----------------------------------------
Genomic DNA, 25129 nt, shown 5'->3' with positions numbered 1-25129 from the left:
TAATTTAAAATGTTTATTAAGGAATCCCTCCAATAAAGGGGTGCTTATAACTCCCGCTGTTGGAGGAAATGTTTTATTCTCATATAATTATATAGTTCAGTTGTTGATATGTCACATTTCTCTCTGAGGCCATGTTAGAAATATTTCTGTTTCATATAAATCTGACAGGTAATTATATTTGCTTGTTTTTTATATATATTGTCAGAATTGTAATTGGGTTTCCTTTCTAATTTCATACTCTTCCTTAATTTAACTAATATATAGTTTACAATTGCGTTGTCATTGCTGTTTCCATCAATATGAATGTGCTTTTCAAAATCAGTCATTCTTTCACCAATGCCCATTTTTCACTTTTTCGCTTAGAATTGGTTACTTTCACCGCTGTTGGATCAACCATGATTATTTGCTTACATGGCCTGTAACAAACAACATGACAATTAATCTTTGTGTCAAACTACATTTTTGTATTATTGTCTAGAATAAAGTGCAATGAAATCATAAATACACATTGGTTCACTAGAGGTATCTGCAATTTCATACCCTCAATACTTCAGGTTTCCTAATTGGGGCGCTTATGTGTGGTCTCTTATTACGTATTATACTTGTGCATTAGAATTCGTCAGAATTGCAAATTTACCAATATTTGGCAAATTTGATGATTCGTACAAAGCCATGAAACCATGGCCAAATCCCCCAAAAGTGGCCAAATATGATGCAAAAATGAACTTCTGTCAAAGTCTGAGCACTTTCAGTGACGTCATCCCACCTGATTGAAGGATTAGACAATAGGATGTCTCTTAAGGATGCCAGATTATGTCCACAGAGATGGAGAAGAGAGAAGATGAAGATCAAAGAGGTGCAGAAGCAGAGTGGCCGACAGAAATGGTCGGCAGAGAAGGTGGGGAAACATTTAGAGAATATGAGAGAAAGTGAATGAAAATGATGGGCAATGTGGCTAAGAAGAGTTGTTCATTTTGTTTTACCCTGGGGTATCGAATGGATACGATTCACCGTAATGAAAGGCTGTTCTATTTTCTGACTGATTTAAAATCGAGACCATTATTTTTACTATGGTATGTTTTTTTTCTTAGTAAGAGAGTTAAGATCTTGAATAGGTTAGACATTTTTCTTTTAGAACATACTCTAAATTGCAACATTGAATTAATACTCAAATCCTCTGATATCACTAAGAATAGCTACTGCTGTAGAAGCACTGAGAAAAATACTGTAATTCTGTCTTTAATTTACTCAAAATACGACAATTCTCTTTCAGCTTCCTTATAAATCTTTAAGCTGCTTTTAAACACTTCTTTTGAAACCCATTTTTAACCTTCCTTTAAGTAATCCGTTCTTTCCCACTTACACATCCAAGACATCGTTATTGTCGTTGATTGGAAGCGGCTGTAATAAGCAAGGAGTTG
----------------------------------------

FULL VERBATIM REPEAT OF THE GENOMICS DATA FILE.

Genomic DNA, 25129 nt, shown 5'->3' with positions numbered 1-25129 from the left:
TAATTTAAAATGTTTATTAAGGAATCCCTCCAATAAAGGGGTGCTTATAACTCCCGCTGTTGGAGGAAATGTTTTATTCTCATATAATTATATAGTTCAGTTGTTGATATGTCACATTTCTCTCTGAGGCCATGTTAGAAATATTTCTGTTTCATATAAATCTGACAGGTAATTATATTTGCTTGTTTTTTATATATATTGTCAGAATTGTAATTGGGTTTCCTTTCTAATTTCATACTCTTCCTTAATTTAACTAATATATAGTTTACAATTGCGTTGTCATTGCTGTTTCCATCAATATGAATGTGCTTTTCAAAATCAGTCATTCTTTCACCAATGCCCATTTTTCACTTTTTCGCTTAGAATTGGTTACTTTCACCGCTGTTGGATCAACCATGATTATTTGCTTACATGGCCTGTAACAAACAACATGACAATTAATCTTTGTGTCAAACTACATTTTTGTATTATTGTCTAGAATAAAGTGCAATGAAATCATAAATACACATTGGTTCACTAGAGGTATCTGCAATTTCATACCCTCAATACTTCAGGTTTCCTAATTGGGGCGCTTATGTGTGGTCTCTTATTACGTATTATACTTGTGCATTAGAATTCGTCAGAATTGCAAATTTACCAATATTTGGCAAATTTGATGATTCGTACAAAGCCATGAAACCATGGCCAAATCCCCCAAAAGTGGCCAAATATGATGCAAAAATGAACTTCTGTCAAAGTCTGAGCACTTTCAGTGACGTCATCCCACCTGATTGAAGGATTAGACAATAGGATGTCTCTTAAGGATGCCAGATTATGTCCACAGAGATGGAGAAGAGAGAAGATGAAGATCAAAGAGGTGCAGAAGCAGAGTGGCCGACAGAAATGGTCGGCAGAGAAGGTGGGGAAACATTTAGAGAATATGAGAGAAAGTGAATGAAAATGATGGGCAATGTGGCTAAGAAGAGTTGTTCATTTTGTTTTACCCTGGGGTATCGAATGGATACGATTCACCGTAATGAAAGGCTGTTCTATTTTCTGACTGATTTAAAATCGAGACCATTATTTTTACTATGGTATGTTTTTTTTCTTAGTAAGAGAGTTAAGATCTTGAATAGGTTAGACATTTTTCTTTTAGAACATACTCTAAATTGCAACATTGAATTAATACTCAAATCCTCTGATATCACTAAGAATAGCTACTGCTGTAGAAGCACTGAGAAAAATACTGTAATTCTGTCTTTAATTTACTCAAAATACGACAATTCTCTTTCAGCTTCCTTATAAATCTTTAAGCTGCTTTTAAACACTTCTTTTGAAACCCATTTTTAACCTTCCTTTAAGTAATCCGTTCTTTCCCACTTACACATCCAAGACATCGTTATTGTCGTTGATTGGAAGCGGCTGTAATAAGCAAGGAGTTG